When are you coming up here again? I have so many cool things to show you. Also Mock Electronics is closing down in the New Year -- I'm sure they are bringing all sorts of stuff over from their Decatur building -- we need to go down there for a wander to check it out...
The last time I stopped by to visit, you mentioned that a professional organizer was going to put things in their proper place. I was very concerned that your office (excuse me- Pleasuredome) would get de-Maxified, but I an greatly relieved to see that she totally failed in her mission (aside from the walkable area being a bit wider).
What do you think the archaeologists will think when they discover your office a thousand years in the future? They're going to have a field day with this one!
With regard to the ceramic tin cans shown in picture #12, the reason I'm interested in ceramics at the moment is that one of my (many) background hobby projects is to make a mosiac -- and part of this is that I'm making my own ceramic tiles (see my blog There *is* a man in the moon!)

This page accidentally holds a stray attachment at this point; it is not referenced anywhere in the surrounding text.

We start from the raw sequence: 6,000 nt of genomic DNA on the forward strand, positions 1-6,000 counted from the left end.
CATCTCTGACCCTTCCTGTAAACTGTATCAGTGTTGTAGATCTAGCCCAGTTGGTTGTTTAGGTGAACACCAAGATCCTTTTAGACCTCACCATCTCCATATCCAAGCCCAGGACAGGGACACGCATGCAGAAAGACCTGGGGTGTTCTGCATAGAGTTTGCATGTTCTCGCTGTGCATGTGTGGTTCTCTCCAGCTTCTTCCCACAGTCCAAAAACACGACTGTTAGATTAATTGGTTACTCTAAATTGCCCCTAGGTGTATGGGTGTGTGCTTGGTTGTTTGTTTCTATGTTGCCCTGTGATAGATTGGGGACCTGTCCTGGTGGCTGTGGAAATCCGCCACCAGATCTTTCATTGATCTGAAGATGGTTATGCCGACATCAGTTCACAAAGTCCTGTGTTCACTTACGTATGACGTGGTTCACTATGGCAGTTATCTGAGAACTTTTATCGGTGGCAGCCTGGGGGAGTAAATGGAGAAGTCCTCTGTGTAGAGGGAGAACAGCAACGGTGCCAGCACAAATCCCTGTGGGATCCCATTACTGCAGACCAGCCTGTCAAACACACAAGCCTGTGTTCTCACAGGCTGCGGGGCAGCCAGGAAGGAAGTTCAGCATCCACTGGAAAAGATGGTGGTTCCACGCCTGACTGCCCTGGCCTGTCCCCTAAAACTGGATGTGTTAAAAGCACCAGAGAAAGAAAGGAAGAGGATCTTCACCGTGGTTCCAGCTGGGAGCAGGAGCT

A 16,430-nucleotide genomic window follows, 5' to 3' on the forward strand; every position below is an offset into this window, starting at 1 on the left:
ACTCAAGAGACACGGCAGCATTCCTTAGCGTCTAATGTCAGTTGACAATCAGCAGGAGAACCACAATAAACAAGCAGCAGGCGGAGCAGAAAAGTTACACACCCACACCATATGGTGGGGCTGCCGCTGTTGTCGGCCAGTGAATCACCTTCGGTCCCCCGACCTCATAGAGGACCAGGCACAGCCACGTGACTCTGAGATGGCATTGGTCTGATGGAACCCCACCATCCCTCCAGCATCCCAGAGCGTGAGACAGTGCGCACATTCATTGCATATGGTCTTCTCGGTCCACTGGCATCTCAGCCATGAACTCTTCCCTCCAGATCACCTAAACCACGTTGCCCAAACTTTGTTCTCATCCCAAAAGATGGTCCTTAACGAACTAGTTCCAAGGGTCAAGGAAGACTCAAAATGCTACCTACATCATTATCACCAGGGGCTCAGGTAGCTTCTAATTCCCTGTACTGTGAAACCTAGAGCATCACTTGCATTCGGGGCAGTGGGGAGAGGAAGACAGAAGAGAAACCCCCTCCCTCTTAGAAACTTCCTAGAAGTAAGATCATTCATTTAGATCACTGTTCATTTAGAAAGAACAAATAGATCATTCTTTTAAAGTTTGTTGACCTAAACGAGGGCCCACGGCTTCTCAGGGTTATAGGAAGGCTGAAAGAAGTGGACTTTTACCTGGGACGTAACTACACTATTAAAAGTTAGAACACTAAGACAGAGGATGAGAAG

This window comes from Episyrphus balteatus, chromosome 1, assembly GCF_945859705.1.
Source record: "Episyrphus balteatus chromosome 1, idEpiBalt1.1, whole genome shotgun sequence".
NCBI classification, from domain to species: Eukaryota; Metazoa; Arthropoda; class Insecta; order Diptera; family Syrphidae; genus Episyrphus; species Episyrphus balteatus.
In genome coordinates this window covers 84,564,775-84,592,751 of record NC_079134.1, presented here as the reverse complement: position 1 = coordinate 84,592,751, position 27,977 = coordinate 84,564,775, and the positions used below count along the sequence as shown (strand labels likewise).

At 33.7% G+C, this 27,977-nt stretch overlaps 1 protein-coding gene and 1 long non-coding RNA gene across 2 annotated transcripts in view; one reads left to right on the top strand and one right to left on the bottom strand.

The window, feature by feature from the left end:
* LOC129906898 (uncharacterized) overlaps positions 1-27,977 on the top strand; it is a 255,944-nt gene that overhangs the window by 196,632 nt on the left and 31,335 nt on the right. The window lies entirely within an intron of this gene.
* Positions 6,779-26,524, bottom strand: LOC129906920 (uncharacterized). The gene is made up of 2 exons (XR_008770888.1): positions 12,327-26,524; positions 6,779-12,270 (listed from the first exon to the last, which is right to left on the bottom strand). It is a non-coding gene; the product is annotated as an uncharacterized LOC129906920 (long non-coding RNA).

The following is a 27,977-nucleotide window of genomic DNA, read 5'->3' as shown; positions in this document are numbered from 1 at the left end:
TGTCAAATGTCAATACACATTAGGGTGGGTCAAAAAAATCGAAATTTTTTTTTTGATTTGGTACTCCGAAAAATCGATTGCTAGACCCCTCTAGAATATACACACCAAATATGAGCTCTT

With regard to the "Man coming out of a manhole" in the second photograph, I tend to forget it's there, but there have been several occasions when I've looked up to see someone walking into my office -- and they've glanced down and gasped and leapt back out of the office again and I've thought "what's wrong with them?" before I've realized what's happened (I can't see the man on the floor from my desk when I'm sitting down).
Replay available now: A handful of emerging network technologies are competing to be the preferred wide-area connection for the Internet of Things. All claim lower costs and power use than cellular but none have wide deployment yet. Listen in as proponents of leading contenders make their case to be the metro or national IoT network of the future. Rick Merritt, EE Times Silicon Valley Bureau Chief, moderators this discussion. Join in and ask his guests questions.